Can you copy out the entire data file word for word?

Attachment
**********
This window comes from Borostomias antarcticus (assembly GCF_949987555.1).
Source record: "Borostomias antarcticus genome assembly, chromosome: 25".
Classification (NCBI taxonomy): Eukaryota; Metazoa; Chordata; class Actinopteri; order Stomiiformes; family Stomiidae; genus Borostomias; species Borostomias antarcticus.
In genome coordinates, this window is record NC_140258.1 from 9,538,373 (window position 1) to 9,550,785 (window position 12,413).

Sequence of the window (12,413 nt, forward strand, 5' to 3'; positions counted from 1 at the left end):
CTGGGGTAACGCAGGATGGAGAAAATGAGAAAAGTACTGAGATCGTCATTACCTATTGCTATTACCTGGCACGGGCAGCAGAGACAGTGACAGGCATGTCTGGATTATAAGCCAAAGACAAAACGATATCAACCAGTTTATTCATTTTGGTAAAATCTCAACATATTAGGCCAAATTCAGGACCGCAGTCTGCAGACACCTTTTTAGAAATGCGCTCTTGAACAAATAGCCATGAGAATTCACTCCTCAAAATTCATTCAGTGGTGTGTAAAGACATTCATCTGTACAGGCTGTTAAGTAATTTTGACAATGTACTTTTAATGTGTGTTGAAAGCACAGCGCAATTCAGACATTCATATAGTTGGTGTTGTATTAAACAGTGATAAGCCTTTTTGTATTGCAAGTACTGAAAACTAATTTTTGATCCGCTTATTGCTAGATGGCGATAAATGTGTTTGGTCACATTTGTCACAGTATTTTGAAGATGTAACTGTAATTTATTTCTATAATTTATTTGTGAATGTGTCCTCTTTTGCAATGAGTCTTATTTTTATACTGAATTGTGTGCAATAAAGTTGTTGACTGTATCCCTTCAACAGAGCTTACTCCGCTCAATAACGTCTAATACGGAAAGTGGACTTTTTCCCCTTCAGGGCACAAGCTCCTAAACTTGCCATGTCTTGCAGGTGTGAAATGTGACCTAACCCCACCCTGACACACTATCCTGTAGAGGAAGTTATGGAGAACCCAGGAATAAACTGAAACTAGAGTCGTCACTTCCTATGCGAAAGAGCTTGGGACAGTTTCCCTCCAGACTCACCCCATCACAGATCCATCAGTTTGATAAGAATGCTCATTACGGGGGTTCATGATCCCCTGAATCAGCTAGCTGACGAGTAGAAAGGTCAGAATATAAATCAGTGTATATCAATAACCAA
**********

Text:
This window comes from Borostomias antarcticus (assembly GCF_949987555.1).
Source record: "Borostomias antarcticus genome assembly, chromosome: 25".
Classification (NCBI taxonomy): Eukaryota; Metazoa; Chordata; class Actinopteri; order Stomiiformes; family Stomiidae; genus Borostomias; species Borostomias antarcticus.
In genome coordinates, this window is record NC_140258.1 from 9,538,373 (window position 1) to 9,550,785 (window position 12,413).

Sequence of the window (12,413 nt, forward strand, 5' to 3'; positions counted from 1 at the left end):
CTGGGGTAACGCAGGATGGAGAAAATGAGAAAAGTACTGAGATCGTCATTACCTATTGCTATTACCTGGCACGGGCAGCAGAGACAGTGACAGGCATGTCTGGATTATAAGCCAAAGACAAAACGATATCAACCAGTTTATTCATTTTGGTAAAATCTCAACATATTAGGCCAAATTCAGGACCGCAGTCTGCAGACACCTTTTTAGAAATGCGCTCTTGAACAAATAGCCATGAGAATTCACTCCTCAAAATTCATTCAGTGGTGTGTAAAGACATTCATCTGTACAGGCTGTTAAGTAATTTTGACAATGTACTTTTAATGTGTGTTGAAAGCACAGCGCAATTCAGACATTCATATAGTTGGTGTTGTATTAAACAGTGATAAGCCTTTTTGTATTGCAAGTACTGAAAACTAATTTTTGATCCGCTTATTGCTAGATGGCGATAAATGTGTTTGGTCACATTTGTCACAGTATTTTGAAGATGTAACTGTAATTTATTTCTATAATTTATTTGTGAATGTGTCCTCTTTTGCAATGAGTCTTATTTTTATACTGAATTGTGTGCAATAAAGTTGTTGACTGTATCCCTTCAACAGAGCTTACTCCGCTCAATAACGTCTAATACGGAAAGTGGACTTTTTCCCCTTCAGGGCACAAGCTCCTAAACTTGCCATGTCTTGCAGGTGTGAAATGTGACCTAACCCCACCCTGACACACTATCCTGTAGAGGAAGTTATGGAGAACCCAGGAATAAACTGAAACTAGAGTCGTCACTTCCTATGCGAAAGAGCTTGGGACAGTTTCCCTCCAGACTCACCCCATCACAGATCCATCAGTTTGATAAGAATGCTCATTACGGGGGTTCATGATCCCCTGAATCAGCTAGCTGACGAGTAGAAAGGTCAGAATATAAATCAGTGTATATCAATAACCAA